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The Democratic Strategist

Political Strategy for a Permanent Democratic Majority

December 26: GOP Presidential Field Closer to Christian Right Than Ever

One of the things both progressives and MSM types consistently get wrong is the tendency to dismiss, ignore, or underestimate the Christian Right as a factor in Republican politics. We can expect this bad habit to reemerge in connection with the 2016 presidential contest, which is already being billed as an Establishment Versus Tea Party battle where “social issues” won’t be prominent. But you can make the argument, as I did at TPMCafe this week, that the emerging GOP presidential field has more systemic links to the Christian Right than we’ve ever seen:

At least four frequently-mentioned GOP presidential proto-candidates have deep and intimate Christian Right ties. There’s former Gov. Mike Huckabee, of course, a Southern Baptist minister whose 2008 campaign almost entirely relied on conservative evangelical voters. His successor as the winner of the Iowa Caucuses, Rick Santorum, is a Catholic traditionalist who also appealed on moral and grounds to conservative evangelicals, and on occasion hinted that mainline Protestantism had been captured by Satan. Texas Gov. Rick Perry has long enjoyed close relationships with crypto-dominionists and radical self-styled Christian Zionists. And fellow Texan Sen. Ted Cruz frequently deploys as his warm-up act his father Rafael Cruz, a fiery conservative evangelical minister who believes Christians must “take back society” from “the progressives” who are responsible for “the blood of 57 million babies…crying out to God, just like the blood of Abel cried out to God.” Christian Right activists would have every reason to treat all four of these gentlemen as beyond the need for vetting, so thoroughly have they incorporated the requisite world view.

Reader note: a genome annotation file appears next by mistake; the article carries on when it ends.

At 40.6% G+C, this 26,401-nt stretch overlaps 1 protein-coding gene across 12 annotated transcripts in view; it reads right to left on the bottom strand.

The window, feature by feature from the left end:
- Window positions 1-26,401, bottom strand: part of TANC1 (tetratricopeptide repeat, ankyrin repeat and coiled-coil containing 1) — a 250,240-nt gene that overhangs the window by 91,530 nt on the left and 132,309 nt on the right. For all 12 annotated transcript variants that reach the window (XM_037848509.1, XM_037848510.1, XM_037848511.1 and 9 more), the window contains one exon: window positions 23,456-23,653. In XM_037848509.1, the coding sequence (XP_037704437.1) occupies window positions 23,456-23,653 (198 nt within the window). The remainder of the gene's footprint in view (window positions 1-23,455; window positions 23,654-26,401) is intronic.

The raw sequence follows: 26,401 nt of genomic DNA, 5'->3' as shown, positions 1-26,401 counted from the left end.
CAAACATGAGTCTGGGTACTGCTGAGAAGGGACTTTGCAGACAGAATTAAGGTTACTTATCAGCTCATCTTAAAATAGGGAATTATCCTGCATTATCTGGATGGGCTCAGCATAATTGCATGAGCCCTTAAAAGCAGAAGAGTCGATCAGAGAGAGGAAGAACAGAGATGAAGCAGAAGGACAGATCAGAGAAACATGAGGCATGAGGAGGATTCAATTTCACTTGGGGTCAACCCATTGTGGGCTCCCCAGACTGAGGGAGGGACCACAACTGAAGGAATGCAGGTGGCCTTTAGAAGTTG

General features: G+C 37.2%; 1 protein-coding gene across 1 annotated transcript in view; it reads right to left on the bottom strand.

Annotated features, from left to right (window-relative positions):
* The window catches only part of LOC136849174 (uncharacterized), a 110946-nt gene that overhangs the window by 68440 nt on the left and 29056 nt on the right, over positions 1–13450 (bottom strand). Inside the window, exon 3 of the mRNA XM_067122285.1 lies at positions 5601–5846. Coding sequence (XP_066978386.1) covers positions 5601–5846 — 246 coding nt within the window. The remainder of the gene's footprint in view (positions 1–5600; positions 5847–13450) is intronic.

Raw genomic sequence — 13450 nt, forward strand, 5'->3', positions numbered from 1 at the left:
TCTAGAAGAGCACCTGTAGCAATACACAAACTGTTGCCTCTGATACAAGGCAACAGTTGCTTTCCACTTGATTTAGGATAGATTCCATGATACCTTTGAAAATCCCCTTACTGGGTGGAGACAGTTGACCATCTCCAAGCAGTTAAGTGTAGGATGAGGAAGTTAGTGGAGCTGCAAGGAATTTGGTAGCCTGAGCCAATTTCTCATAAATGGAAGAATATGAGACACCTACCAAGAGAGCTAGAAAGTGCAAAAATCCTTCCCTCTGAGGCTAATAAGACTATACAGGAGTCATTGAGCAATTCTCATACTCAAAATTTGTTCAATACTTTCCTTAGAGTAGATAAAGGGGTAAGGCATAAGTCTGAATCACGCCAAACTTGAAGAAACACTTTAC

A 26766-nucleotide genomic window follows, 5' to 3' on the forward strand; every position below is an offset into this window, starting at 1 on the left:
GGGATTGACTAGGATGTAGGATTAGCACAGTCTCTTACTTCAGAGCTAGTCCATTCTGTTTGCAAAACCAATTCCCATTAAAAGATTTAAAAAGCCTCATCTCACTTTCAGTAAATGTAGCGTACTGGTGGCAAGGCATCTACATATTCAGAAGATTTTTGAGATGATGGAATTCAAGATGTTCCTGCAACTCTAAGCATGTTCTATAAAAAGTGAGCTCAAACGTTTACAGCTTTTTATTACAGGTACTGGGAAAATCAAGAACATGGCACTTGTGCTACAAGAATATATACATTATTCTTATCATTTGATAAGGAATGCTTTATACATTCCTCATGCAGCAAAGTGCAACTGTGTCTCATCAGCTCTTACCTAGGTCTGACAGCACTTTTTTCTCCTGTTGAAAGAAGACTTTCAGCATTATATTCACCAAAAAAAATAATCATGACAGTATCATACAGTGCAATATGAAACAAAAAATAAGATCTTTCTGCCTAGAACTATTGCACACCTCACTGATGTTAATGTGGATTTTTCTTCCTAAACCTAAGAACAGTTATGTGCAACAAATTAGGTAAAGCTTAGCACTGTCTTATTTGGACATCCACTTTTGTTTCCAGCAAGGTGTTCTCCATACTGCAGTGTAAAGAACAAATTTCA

But there are other candidates who can be expected to compete with these claims of Christian warriorhood. Gov. Bobby Jindal has beaten the “religious freedom” drum more loudly than just about any other public figure in the debate surrounding the Supreme Court’s Hobby Lobby case, and his controversial school voucher program in Louisiana seems designed to shovel public money towards religious schools with a minimum of oversight. Gov. Mike Pence has been one of several proto-candidates cozying up to David Lane, a Christian Right impresario who is especially active in organizing clerical audiences for would-be presidents in Iowa. Gov. Scott Walker is a conservative evangelical who often speaks of carrying out his anti-union, pro-corporate agenda on instructions from the Almighty. Sen. Marco Rubio is (like Jindal) another traditionalist Catholic who likes to attend conservative evangelical churches, and has gone out of his way to embrace not only the Christian Right’s issue agenda but its more fundamental denial of church-state separation.
Rand Paul and his father have a longstanding connection to the openly theocratic U.S. Constitutional Party, and are especially close to Christian home-schoolers. Ben Carson was recently the keynote speaker at a fundraising event for The Family Leader, Iowa’s premier Christian Right group; he’s notorious for embracing comparisons of America to Nazi Germany, a particularly strong habit among antichoice activists. And even Establishment favorite Jeb Bush, lest we forget, was the politician who touched off the Terri Schiavo hysteria in 2003 by intervening in a family’s end-of-life decisions.
It is entirely possible that Christian Right activists will fatally split among different candidates, just as they did in 2008 and 2012 (George W. Bush was the last to unite the various tribes of conservative Christian political warriors, in 2000 and 2004). Corresponding splits among “Establishment” candidates, or the successful launching of a “crossover” candidacy (which Bush, Pence, Rubio or Walker might be able to pull off), could make that possibility matter less.
But there’s little risk of a sworn enemy of the Christian Right winning the nomination. Every “mentioned” GOP candidate for 2016 favors making abortions illegal again, and if there are any who dissent from the latter-day conservative litmus-test position defining “religious freedom” as justifying defiance of anti-discrimination laws, they have been very quiet about it.

Maybe some day we’ll learn not to issue premature obituaries for the Christian Right. This would be a very good time to stop.

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